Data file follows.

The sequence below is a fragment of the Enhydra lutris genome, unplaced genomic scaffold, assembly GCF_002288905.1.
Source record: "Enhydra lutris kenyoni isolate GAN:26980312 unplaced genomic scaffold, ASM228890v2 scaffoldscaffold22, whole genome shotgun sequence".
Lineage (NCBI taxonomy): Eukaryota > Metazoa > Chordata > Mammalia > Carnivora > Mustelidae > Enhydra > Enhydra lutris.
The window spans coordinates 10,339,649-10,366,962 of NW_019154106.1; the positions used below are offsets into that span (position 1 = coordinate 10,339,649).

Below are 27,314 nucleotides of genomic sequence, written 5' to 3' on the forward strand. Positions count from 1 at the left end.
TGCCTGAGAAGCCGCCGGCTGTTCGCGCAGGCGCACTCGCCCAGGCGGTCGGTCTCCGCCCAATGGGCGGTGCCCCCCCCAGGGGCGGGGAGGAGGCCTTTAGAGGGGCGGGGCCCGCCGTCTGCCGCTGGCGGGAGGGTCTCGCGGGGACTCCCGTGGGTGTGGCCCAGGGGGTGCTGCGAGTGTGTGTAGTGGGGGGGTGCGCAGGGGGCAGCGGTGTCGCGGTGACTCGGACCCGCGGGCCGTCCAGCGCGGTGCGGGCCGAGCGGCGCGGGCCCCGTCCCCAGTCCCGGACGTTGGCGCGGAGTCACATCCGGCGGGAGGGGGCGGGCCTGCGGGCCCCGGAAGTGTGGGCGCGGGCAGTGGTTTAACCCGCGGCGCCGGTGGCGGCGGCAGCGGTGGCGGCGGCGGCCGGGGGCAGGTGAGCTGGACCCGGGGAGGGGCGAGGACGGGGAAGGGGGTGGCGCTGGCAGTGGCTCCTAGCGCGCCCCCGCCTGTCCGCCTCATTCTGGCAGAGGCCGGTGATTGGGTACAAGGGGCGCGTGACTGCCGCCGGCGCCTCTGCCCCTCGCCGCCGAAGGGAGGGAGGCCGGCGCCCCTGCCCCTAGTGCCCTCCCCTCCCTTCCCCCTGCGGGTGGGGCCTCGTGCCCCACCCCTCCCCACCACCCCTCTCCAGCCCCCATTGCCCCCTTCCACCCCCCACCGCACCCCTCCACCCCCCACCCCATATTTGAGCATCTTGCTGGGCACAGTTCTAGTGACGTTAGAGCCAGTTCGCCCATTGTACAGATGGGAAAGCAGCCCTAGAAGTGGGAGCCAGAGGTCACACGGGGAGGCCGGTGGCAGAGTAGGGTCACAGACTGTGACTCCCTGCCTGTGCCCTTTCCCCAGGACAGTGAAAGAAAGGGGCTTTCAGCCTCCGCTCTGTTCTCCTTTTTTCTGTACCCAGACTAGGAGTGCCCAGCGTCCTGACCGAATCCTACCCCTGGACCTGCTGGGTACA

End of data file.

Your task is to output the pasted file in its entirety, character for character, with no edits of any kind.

The sequence below is a fragment of the Enhydra lutris genome, unplaced genomic scaffold, assembly GCF_002288905.1.
Source record: "Enhydra lutris kenyoni isolate GAN:26980312 unplaced genomic scaffold, ASM228890v2 scaffoldscaffold22, whole genome shotgun sequence".
Lineage (NCBI taxonomy): Eukaryota > Metazoa > Chordata > Mammalia > Carnivora > Mustelidae > Enhydra > Enhydra lutris.
The window spans coordinates 10,339,649-10,366,962 of NW_019154106.1; the positions used below are offsets into that span (position 1 = coordinate 10,339,649).

Below are 27,314 nucleotides of genomic sequence, written 5' to 3' on the forward strand. Positions count from 1 at the left end.
TGCCTGAGAAGCCGCCGGCTGTTCGCGCAGGCGCACTCGCCCAGGCGGTCGGTCTCCGCCCAATGGGCGGTGCCCCCCCCAGGGGCGGGGAGGAGGCCTTTAGAGGGGCGGGGCCCGCCGTCTGCCGCTGGCGGGAGGGTCTCGCGGGGACTCCCGTGGGTGTGGCCCAGGGGGTGCTGCGAGTGTGTGTAGTGGGGGGGTGCGCAGGGGGCAGCGGTGTCGCGGTGACTCGGACCCGCGGGCCGTCCAGCGCGGTGCGGGCCGAGCGGCGCGGGCCCCGTCCCCAGTCCCGGACGTTGGCGCGGAGTCACATCCGGCGGGAGGGGGCGGGCCTGCGGGCCCCGGAAGTGTGGGCGCGGGCAGTGGTTTAACCCGCGGCGCCGGTGGCGGCGGCAGCGGTGGCGGCGGCGGCCGGGGGCAGGTGAGCTGGACCCGGGGAGGGGCGAGGACGGGGAAGGGGGTGGCGCTGGCAGTGGCTCCTAGCGCGCCCCCGCCTGTCCGCCTCATTCTGGCAGAGGCCGGTGATTGGGTACAAGGGGCGCGTGACTGCCGCCGGCGCCTCTGCCCCTCGCCGCCGAAGGGAGGGAGGCCGGCGCCCCTGCCCCTAGTGCCCTCCCCTCCCTTCCCCCTGCGGGTGGGGCCTCGTGCCCCACCCCTCCCCACCACCCCTCTCCAGCCCCCATTGCCCCCTTCCACCCCCCACCGCACCCCTCCACCCCCCACCCCATATTTGAGCATCTTGCTGGGCACAGTTCTAGTGACGTTAGAGCCAGTTCGCCCATTGTACAGATGGGAAAGCAGCCCTAGAAGTGGGAGCCAGAGGTCACACGGGGAGGCCGGTGGCAGAGTAGGGTCACAGACTGTGACTCCCTGCCTGTGCCCTTTCCCCAGGACAGTGAAAGAAAGGGGCTTTCAGCCTCCGCTCTGTTCTCCTTTTTTCTGTACCCAGACTAGGAGTGCCCAGCGTCCTGACCGAATCCTACCCCTGGACCTGCTGGGTACA